[Marxism] Quiting Marxism, embracing what?

Haines Brown brownh at hartford-hwp.com
Thu Dec 7 15:40:46 MST 2006


> Who was this aimed at? Dogmatists who liked to suck all sorts of
> conclusions out of the "theory" instead of studying concrete
> conditions.

Theory is absolutely essential for any explanation. All I can do to
support this contention is to list some standard works in the
philosophy of science. If you wish, I'll do that. In the sciences,
theory and fact are not in opposition. The Humean attack on theory is
very parochial and, although for a while embraced by capitalist
ideology, it is no longer broadly held.

The alternative to the employment of theory is phenomenalism. Do you
seriously defend that position?

You are free, of course, to cast doubt on the consensus in the
scientific community that theory is necessarily present in any
explanation and that phenomenalism fails to explain anything, but you
can't just assert such an unconventional position without offering
some justification. You do not.

> The fetishization and reification of "the working class." The
> downgrading or negation of the questions of race/nationality and
> gender.

To claim that an adoption of the category "working class" is mere
superstition can always be true in principle, but it certainly isn't
true unless you defend that odd position. The term "working class" is
such a conventional one within and outside Marxist circles, and so you
are obliged to explain why you find it a fetish. If you only meant
that you believe its importance is exaggerated, that may be, but you
choose simply ignore my argument that tried to explain why it must be
central.

Reification means to treat something abstract as being
material. Certainly Marxists (and others) don't see the working class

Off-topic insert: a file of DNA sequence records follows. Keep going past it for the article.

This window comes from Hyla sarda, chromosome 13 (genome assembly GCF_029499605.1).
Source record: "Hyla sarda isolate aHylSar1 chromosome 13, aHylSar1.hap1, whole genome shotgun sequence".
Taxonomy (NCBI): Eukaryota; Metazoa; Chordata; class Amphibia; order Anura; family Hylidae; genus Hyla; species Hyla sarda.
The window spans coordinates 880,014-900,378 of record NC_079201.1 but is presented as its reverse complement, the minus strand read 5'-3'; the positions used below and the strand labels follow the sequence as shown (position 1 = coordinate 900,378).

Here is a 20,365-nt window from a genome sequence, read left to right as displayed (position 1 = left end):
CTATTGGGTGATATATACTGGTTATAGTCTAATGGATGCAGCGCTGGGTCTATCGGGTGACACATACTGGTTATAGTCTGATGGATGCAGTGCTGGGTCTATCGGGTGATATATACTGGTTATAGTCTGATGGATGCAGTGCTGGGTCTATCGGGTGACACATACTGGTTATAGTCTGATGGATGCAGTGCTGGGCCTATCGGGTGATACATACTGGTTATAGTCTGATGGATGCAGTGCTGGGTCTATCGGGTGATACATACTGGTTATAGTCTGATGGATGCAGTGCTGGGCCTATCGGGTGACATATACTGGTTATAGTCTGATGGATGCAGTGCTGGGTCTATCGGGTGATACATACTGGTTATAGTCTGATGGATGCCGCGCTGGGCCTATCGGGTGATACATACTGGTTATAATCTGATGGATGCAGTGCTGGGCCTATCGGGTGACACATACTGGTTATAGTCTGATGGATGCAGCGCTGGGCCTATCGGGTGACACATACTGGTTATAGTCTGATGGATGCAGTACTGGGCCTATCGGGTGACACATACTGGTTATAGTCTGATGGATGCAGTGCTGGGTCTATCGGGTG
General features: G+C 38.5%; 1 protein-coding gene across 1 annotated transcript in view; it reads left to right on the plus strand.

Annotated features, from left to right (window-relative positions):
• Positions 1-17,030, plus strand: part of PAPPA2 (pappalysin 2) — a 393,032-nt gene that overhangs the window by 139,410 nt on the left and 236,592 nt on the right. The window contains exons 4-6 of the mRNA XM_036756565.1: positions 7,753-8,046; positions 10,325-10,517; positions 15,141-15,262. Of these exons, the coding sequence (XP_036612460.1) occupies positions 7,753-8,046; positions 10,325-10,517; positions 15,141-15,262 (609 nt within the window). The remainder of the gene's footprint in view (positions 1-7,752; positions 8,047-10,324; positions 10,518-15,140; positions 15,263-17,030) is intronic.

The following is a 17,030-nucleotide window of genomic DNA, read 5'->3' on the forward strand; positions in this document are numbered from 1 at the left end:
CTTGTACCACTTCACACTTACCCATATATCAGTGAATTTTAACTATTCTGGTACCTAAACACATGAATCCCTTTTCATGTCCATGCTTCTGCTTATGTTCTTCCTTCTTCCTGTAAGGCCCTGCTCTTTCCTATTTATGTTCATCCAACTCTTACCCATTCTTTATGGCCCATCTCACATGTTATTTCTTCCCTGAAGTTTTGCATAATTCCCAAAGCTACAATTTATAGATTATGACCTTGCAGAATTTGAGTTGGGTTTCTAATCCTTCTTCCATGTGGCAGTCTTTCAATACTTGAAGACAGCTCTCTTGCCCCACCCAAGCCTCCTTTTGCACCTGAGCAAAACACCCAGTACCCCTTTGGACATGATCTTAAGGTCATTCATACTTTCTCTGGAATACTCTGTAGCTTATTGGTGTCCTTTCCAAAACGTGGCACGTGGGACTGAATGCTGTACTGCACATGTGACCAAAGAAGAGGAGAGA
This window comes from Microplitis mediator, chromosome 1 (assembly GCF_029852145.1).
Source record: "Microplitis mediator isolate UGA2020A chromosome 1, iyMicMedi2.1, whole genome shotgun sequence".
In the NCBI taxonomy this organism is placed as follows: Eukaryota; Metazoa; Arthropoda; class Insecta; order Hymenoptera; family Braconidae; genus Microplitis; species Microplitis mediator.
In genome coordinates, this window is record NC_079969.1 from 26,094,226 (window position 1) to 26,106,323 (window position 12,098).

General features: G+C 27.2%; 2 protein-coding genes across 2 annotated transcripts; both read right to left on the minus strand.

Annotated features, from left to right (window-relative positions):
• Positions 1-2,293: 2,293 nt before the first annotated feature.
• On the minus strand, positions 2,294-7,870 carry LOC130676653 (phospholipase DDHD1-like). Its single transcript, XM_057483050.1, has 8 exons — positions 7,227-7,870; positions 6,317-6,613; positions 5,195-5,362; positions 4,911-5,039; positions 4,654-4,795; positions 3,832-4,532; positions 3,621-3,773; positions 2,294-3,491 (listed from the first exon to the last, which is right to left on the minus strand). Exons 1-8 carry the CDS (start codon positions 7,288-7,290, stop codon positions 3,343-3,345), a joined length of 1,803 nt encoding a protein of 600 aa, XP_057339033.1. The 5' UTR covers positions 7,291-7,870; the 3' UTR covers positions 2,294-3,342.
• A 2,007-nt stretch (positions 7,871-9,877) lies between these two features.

as being abstract. On what basis do you claim they do? To define the
working class in terms of shared empirical characteristics (an
empiricist definition) may be faulty (a subjectivist reduction), but
it is certainly not abstract.

I offered a non-empiricist definition of class based on a relation of
production. That is not abstract either, but involves what is called
an "unobservable" in the philosophy of science (a causal
relation). Some would only infer the relation of production
(empiricism); others would see it as real (scientific realism). But in
neither case, is the working class an abstraction (disconnected from
empiria).

Or perhaps by "abstract" you mean that "class" is only inferred from
empirical data. But then so too is gender and race.

You can't just throw out a judgement that social distinctions such as
race and gender are more important or real than class without offering
any justification whatsoever. Merely your insisting that you see
evidence of the importance of gender and race distinctions (I
disregard the scientific consensus that there is no such thing as
"race") means nothing, for you offer no determinant relationship
between these distinctions and the behavior of the capitalist system
as a whole.

When you are challenged, I suggest your proper course would be to
offer some counter arguments and a justification for your position,
not just keep repeating it. I get the impression your position is a
moral one, not scientific.

Haines Brown
 





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